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The First Tahksnahky

Building cross-cultural bridges with a good, old-fashioned Moroccan Thanksgiving.

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By Claudia Crook

Travel Writer

27 Jul 2018 - 6 Minute Read

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The headscarves wrapped across our faces would’ve been ample protection from Saharan winds. They prove no match, however, for the burning cloud of sugary dust Khadjia and I produce as we grind rock sugar to powder with a mortar and pestle, coughing violently and doubling over with laughter. A ridiculous task, yes; but it’s Thanksgiving and I must make a pumpkin pie.

I offered to cook for my Berber host family on my favorite American holiday as a parting gesture after a month-long stay at their bed and breakfast in Aoufous, a small village carved into the side of the canyon overlooking a date palm oasis in eastern Morocco’s Ziz Valley. But preparing a good, old-fashioned Moroccan Thanksgiving is not without challenges.

First, the very word proves difficult for my Arabic-speaking hosts to pronounce, so we adopt their best attempt: “Tahk-SNAH-ky”. Some ingredients must be substituted: sour pomegranates in lieu of cranberries, khobz for cornbread in the stuffing.

Earlier today, Khadija’s son, Saïd, helped me navigate the maze-like souks, deftly charming allspice from the spice vendor’s baskets and assuring me that green Kabocha squash will pass for pumpkin. We also picked up the holiday bird: a live hen, which the butcher slaughtered for us on the spot. I forgot, however, that only solid blocks of sugar, which melt so easily into steaming pots of mint tea, were on hand in the kitchen. So, we grind.

Claudia Crook
Claudia Crook
Claudia Crook

As we labor and laugh, I’m moved by Khadjia’s dedication. She doesn’t know about the Pilgrims, or care about pumpkin pie; she just knows it’s important to me and wants to help.

When we finally sit down to feast, I can’t help but reflect on the significance of the holiday and my time in Morocco. Living in a predominantly Muslim country during the 2016 US presidential election had been sobering. Even here, election coverage was ubiquitous, and my hosts shared in my excited anticipation of a female leader, then comforted me as I wept on November 9th. The Ilahiane family’s embrace of me, and Tahksnahky, stings with irony (which the soon-to-follow travel ban would only heighten: in my country, millions who look like my hosts would be barred from entry, while in Aoufous, I arrived a stranger and was received like one of the family).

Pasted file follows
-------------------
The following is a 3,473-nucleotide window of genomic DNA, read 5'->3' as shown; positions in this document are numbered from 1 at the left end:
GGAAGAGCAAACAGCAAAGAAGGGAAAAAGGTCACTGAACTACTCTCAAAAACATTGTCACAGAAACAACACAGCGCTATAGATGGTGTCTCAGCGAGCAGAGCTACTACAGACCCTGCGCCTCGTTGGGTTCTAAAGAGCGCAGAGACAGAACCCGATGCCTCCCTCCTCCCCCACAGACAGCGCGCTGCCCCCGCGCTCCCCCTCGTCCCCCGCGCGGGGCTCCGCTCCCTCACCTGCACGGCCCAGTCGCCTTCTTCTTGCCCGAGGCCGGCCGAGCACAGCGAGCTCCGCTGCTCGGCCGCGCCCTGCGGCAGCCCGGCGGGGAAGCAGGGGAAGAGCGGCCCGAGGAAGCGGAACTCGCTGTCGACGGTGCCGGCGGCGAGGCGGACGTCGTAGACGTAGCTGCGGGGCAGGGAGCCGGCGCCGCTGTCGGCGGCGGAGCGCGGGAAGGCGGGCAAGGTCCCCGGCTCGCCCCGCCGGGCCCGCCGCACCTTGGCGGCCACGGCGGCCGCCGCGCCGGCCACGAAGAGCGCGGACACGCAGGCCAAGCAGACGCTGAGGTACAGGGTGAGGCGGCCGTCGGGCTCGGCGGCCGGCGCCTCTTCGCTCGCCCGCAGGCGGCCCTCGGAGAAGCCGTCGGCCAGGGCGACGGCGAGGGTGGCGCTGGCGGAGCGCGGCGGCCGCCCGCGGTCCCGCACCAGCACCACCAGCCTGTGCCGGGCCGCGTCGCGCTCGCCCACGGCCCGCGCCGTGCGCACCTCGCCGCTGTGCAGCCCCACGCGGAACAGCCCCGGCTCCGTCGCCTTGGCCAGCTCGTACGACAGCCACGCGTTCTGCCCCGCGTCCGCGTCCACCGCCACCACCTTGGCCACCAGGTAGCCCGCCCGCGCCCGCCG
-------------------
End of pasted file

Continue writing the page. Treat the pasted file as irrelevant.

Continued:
But the table is full of food, and Khadija is eyeing the curious Western sweet we toiled over. I smile as I cut the first slice, filled with gratitude that after such a labor of love we can sit down together and share a piece of the pie.

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Travel Writer

Claudia is lifelong traveler and writer, combining the two first in a high school travel blog during an internship in London, then most recently in Argentina as a winner of the 2018 World Nomads Travel Writing Scholarship.

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  • hassan said

    https://moroccotripsahara.com/morocco-tours/ there are several monuments in tetouan, most notably: 3 , archeology museum; this museum is dedicated to the period preceding the entry of lslam into MOROCCO; where it contains many valuable exhibits such as: artifacts, etc, the great mosque founded in the fifteenth century ad, one of the most important religious monuments in the city, kasbah mosque:this mosque is located in the kasbah known as kasbah sidi al-maqari, one of the oldest mosques in the city, it was built in the last quarter of the fifteenth century by sayed al-mallah neighborhood is the citys jewich quarter, which is also an important tourist attraction in our time, thes neighborhood is characterized by a number of attractions, which are also important and important statoins for visitors to the city, al-matamir prison church; this is one of the citys most historic monuments, an underground church, it was a special place of worship for prisoners of the door of aqla; this watering is one of the most beautuful waterffalls found in the Old city, which is characterized by its unique decoration, so it is one of the most important tourist attraction sites; moroccotripsahara;

  • Himi said

    This is great!

  • Ana Rosa said

    Incredible writing!

  • Ari said

    This is a beautiful piece. It strikes so many cords in me, as an American, a lover of thanksgiving, and the bridging of cultures. Beautiful work.

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